National Catholic Reporter
The Independent Newsweekly
Issue Date:  April 11, 2003

Manifesto of hope -- with recipes

Hope’s Edge: The Next Diet for a Small Planet
By Frances Moore Lappé and Anna Lappé

Tarcher Putnam, 448 pages, $26.95

Reviewed by GARY MacEOIN

Frances Moore Lappé is ambitious. She is committed to persuading us to buck the “corporate capitalist system.” She understands that this is a mighty big demand, calling -- as it does -- for a rethinking of the basic assumptions of our society.

What are these assumptions that distort our judgments? “They tell us we face unending scarcity, and if we keep focused on producing more we’ll be able to survive. They tell us our nature is to be selfish and cutthroat, and that’s what has made us the king of the mountain. They tell us our species’ progress lies in ever-more sophisticated technology and in experts who solve problems by dissecting them into their smallest pieces. Most powerfully, these thought traps tell us we’ve happily arrived, thank God, at the end of history.”

Thirty years ago Moore Lappé, then a 26-year-old graduate student at Berkeley, challenged both the claim that we face unending scarcity and the prescription that for survival we must accept factory farms and technologies that poison our food with chemicals and destroy soil fertility. Her Diet for a Small Planet described the insanity of an economic system that feeds mountains of grain to animals while people starve.

That slim volume has sold 3 million copies, and it continues to make converts. While gratified at this success, its author grieves that its impact falls so short of the needs. “Over these 30 years, millions have turned to a plant-centered, whole-foods diet, yet I was aware that millions more around the world were devouring greater amounts of meat than ever. For the first time worldwide, roughly the same number of us -- over a billion -- are underfed as are overfed. And the fast-food/fat-food diet causing obesity to skyrocket in our country has taken off globally, and the overfed are eating more of the foods predisposing them to disease. In other words, food has become a problem, a great problem, for almost half the people on our planet.”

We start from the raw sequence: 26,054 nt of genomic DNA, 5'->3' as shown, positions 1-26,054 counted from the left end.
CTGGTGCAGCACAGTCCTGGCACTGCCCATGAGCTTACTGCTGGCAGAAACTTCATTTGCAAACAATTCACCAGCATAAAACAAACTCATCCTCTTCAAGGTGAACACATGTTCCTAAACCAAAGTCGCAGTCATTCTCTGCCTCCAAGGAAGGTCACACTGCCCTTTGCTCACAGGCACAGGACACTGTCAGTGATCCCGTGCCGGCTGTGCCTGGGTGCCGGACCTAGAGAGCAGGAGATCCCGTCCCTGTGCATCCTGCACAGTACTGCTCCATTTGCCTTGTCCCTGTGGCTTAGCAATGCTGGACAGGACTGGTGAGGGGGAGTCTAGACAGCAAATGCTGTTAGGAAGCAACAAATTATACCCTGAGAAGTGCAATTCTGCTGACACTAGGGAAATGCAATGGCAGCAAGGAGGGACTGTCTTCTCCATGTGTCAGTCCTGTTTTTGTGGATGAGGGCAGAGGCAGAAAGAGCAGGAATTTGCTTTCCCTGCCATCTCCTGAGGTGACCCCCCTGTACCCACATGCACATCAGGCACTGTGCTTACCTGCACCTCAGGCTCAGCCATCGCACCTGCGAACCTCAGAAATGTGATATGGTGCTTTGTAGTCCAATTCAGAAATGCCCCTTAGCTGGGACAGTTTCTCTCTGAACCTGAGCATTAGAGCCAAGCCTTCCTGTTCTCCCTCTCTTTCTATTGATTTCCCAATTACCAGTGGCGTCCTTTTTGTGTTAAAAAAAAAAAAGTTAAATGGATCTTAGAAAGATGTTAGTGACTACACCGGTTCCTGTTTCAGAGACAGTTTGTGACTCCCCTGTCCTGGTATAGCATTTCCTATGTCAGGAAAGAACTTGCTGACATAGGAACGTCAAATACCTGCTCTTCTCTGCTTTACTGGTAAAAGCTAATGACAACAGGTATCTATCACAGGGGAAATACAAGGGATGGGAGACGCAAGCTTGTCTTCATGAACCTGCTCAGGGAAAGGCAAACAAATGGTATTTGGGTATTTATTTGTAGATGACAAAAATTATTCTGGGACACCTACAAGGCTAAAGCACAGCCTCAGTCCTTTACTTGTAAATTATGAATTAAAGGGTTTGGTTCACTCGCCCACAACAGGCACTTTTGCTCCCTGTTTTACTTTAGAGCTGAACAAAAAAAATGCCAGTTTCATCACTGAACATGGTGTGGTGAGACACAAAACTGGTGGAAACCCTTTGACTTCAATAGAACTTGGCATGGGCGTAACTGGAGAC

Don’t give up, the Lappés, mother and daughter, now tell us. Things are really not quite as hopeless as they seem. All over the world, there are groups of people who are taking responsibility for their own lives and creating lifestyles that are providing well-being for themselves while maintaining the integrity and the viability of the earth. This book takes the reader on a trip to such experiments in Brazil, Bangladesh, India. Kenya, Western Europe, Madison, Wis., and other places.

Brazil is typical of most of the world of poverty: Its ample resources are monopolized by a tiny minority. In 1964 a constitutional change mandated transfer of idle land to the peasants. But practically no action resulted until the so-called Movement of the Landless began massive agitation in the mid-1990s. The movement has grown to more than a million members and it has settled a quarter of a million families on 15 million acres in 2,600 settlements. These settlements, the Lappés emphasize, provide hitherto unknown schools and health facilities.

The Lappés are particularly impressed by the work of the Grameen Bank in Bangladesh. Founded in 1983 by Muhammad Yunus, a U.S.-trained economist who discovered that a principal cause of poverty in Bangladesh was the 10 percent per day interest charged by loan sharks, it gives small loans without collateral or security to people who have no credit rating. Today the Grameen Bank has a staff of 14,000 working in 35,000 villages, and it lends $500 million yearly, the average loan being about $100. It lends only to the very poorest, with 96 percent of the loans going to women. On-time repayments are a remarkable 98 percent, and defaults a mere half of 1 percent.

Another development discussed by the Lappés is the fair trade movement, which seeks to put the consumers in the rich countries in direct contact with the producers in poor countries of such products as coffee.

Hope’s Edge is really several books, and the effort to link them into a coherent unity sometimes results in repetition. It is a travel book. It is the manifesto of persons deeply committed to converting others to a lifestyle they believe is better for everyone and for the survival of the planet. It is a cookbook, with more than 60 vegetarian recipes. It is a source of contacts for activists, listing more than 50 organizations that include the Green Belt Movement in Kenya, the European Center for Ecological Agriculture and Tourism in Poland, and Fairtrade Labeling Organizations International in Germany.

The Lappés leave us with a positive message at the end of their world travel.

“Global corporate capitalism -- economic life cut off from community life -- is not inevitable, nor fixed, nor the best we can do. Millions are letting go of all ‘isms’ -- ideologies with one unchanging endpoint. They’re re-embedding the market in values respecting nature, culture and themselves.”

Gary MacEoin writes from San Antonio where he is a member of a community that shares life and believes in living modestly. His e-mail address is

National Catholic Reporter, April 11, 2003

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